Millennium Post

Better monitoring of welfare schemes

The scathing report by the CAG on the UPA-II government’s flagship programme MGNREGA points yet again to the gaping chasms in the mechanisms of state functioning at all levels of operation. While the MGNERGA had every good intention to take employment to the remotest corners of rural India, its massive failure in terms of proper implementation of the projects, along with ensuring timely and successful completion of the works taken up, gives cause for concern. The CAG report has found huge fund misallocation, which is a shame, particularly because publicly funded welfare schemes are still needed in a country as vast as India that houses most of the world’s poor. Time and time again, the CAG has been tirelessly pointing out the systemic deficit in the state machinery when it comes to implementation of much-touted government programmes. In the latest report on MGNREGA, the CAG has found Rs 13,000 crore worth of irregularities in the UPA government’s biggest cash-for-work rural employment scheme. The fact that, according to the CAG report, which was leaked earlier into the media, but its findings were unusually hushed up by certain sections of media and the political class, money amounting to Rs 6,500 has been spent which have not led to any ‘asset creation’, indicates that the execution of these massive projects has not been done in a coherent and well-thought out manner, which could have reduced the gaps between expenditures and outcomes. While several assignments had been started under MGNREGA, only 30 per cent of them have reached or crossed the completion stage, thus pointing out the snail pace at which the government undertakings had been progressing, if at all.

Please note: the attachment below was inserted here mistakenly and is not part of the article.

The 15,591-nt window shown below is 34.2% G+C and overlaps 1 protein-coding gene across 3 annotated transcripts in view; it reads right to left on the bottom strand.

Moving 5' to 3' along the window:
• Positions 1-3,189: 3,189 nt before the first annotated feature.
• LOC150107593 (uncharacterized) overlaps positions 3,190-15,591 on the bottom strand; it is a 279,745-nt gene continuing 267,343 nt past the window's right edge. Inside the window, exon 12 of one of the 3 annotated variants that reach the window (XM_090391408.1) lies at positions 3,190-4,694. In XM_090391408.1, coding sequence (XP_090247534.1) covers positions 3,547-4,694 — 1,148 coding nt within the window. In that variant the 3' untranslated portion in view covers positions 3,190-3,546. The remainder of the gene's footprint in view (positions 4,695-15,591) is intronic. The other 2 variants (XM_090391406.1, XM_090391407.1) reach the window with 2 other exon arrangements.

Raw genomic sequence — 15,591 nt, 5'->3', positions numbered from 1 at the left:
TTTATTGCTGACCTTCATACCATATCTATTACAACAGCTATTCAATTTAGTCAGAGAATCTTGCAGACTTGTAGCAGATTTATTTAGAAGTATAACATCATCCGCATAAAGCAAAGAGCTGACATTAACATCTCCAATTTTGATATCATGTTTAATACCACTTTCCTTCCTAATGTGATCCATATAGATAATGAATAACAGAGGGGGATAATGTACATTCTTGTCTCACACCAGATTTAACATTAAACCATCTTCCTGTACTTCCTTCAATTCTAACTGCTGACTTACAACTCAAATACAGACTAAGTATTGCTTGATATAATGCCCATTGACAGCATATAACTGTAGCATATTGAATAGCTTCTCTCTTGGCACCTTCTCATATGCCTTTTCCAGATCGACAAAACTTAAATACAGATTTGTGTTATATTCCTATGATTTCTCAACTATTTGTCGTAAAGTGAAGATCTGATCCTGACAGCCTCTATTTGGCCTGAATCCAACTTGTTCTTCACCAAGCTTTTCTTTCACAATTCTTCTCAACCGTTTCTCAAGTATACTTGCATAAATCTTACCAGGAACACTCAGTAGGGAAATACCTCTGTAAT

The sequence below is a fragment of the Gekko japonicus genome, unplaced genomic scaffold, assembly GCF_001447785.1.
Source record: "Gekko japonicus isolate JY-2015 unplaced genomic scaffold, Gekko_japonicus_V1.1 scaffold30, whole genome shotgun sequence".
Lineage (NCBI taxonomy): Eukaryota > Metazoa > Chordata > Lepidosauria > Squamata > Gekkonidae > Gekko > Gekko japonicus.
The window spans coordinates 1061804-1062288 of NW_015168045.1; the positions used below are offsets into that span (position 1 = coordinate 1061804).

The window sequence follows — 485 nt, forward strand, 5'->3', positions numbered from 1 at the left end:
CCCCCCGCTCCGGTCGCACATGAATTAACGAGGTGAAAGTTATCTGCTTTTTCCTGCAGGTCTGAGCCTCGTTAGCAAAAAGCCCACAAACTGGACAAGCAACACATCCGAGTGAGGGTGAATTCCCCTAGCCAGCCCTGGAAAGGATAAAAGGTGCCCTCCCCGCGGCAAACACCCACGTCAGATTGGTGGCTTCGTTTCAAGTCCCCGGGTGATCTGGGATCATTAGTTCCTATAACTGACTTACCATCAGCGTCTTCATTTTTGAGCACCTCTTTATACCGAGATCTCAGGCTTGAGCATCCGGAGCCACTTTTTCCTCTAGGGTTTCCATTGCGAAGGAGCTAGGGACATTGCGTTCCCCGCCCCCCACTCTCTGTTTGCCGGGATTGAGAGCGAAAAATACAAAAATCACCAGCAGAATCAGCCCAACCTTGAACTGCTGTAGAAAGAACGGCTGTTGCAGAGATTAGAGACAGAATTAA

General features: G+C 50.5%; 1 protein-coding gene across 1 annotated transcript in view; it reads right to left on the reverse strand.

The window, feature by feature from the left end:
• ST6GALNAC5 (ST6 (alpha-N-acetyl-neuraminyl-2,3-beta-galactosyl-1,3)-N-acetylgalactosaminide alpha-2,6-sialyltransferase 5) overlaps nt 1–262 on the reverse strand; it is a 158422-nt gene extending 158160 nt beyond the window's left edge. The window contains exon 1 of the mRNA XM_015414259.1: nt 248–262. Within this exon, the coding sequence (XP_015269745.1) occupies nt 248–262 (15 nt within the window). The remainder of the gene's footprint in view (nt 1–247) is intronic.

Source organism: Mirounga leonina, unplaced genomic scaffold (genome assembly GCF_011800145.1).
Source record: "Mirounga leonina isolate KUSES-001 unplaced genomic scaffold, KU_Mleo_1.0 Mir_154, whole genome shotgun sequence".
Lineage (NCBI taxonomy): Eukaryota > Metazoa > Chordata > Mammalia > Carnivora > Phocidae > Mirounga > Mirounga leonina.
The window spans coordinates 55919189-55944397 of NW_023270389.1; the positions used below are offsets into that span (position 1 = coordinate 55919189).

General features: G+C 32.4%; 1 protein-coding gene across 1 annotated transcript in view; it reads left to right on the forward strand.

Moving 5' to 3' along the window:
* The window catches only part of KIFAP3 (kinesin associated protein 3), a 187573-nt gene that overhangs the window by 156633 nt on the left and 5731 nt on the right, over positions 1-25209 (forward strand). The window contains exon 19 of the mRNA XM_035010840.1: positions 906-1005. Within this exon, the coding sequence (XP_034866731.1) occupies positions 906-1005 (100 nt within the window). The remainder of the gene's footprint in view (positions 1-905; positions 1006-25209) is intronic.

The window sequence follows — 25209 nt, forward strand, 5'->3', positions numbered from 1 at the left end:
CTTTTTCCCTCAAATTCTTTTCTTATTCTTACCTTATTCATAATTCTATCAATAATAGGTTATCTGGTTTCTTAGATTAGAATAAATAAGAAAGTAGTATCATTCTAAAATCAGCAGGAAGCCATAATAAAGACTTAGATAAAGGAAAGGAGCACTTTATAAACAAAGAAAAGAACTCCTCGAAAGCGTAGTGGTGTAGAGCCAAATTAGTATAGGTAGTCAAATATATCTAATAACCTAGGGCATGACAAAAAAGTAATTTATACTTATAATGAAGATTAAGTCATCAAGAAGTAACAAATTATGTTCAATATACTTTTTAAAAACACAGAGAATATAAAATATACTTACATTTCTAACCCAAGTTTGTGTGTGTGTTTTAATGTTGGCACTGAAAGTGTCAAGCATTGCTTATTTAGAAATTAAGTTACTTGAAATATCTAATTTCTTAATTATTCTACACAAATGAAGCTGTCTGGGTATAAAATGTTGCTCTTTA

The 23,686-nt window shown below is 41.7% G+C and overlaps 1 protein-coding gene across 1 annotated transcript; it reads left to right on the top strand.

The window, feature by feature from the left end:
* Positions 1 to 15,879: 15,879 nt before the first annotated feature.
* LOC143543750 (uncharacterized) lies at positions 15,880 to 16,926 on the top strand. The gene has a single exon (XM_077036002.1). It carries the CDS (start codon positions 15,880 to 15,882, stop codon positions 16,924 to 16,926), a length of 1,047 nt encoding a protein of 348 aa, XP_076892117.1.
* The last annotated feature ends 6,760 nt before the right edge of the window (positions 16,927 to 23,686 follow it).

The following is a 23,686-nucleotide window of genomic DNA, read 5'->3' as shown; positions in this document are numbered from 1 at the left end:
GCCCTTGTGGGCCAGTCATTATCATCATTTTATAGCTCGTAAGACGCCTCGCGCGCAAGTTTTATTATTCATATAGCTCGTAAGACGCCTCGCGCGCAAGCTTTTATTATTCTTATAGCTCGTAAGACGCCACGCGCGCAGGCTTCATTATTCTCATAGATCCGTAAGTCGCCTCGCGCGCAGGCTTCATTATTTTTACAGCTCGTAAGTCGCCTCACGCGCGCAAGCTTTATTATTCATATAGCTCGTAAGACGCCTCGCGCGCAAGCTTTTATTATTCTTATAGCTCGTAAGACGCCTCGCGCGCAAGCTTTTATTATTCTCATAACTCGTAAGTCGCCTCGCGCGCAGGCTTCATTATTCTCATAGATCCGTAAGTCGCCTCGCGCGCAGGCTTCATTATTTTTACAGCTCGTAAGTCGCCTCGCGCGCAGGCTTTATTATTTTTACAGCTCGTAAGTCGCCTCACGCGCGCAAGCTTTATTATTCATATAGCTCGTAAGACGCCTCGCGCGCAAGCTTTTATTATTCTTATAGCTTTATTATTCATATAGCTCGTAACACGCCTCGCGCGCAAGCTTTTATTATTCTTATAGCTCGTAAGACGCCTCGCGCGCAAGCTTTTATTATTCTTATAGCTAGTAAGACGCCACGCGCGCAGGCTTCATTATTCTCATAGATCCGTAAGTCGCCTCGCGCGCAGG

Other findings – such as disproportionate distribution, for example giving merely 20 per cent of funds under the scheme to really needy states like Bihar, UP or Maharashtra; employing ghostworkers (or fake names that exist only on paper, but that draw money nevertheless) in several states, particularly in Karnataka; bungling of funds in states like Assam; incorrect recordkeeping and balance sheets not adding up; and finally, issuing of cheques under the scheme by the government employees themselves – are equally damning. In the wake of these findings, UPA’s leading public service mission aimed at the poor and rural dwellers has been put in a tight spot. What was supposed to be a pioneering programme has now all the traits of turning out to be a supreme embarrassment for the government that is already buried under a mountain of scam allegations. Unless the government strikes at the root of corruption, such as in telecom, coal block, NREGA, mining, land grab and innumerable other ills plaguing the system, it will be impossible to convince the voters to bring back the UPA government to the seat of power. It is a shame that the Congress, which till date has credited itself on being secular and pro-poor as against the overtly bigoted and corporatised approach of the Narendra Modi-led development plank of BJP, has now been duly exposed to be a party of fraudulent scamsters.
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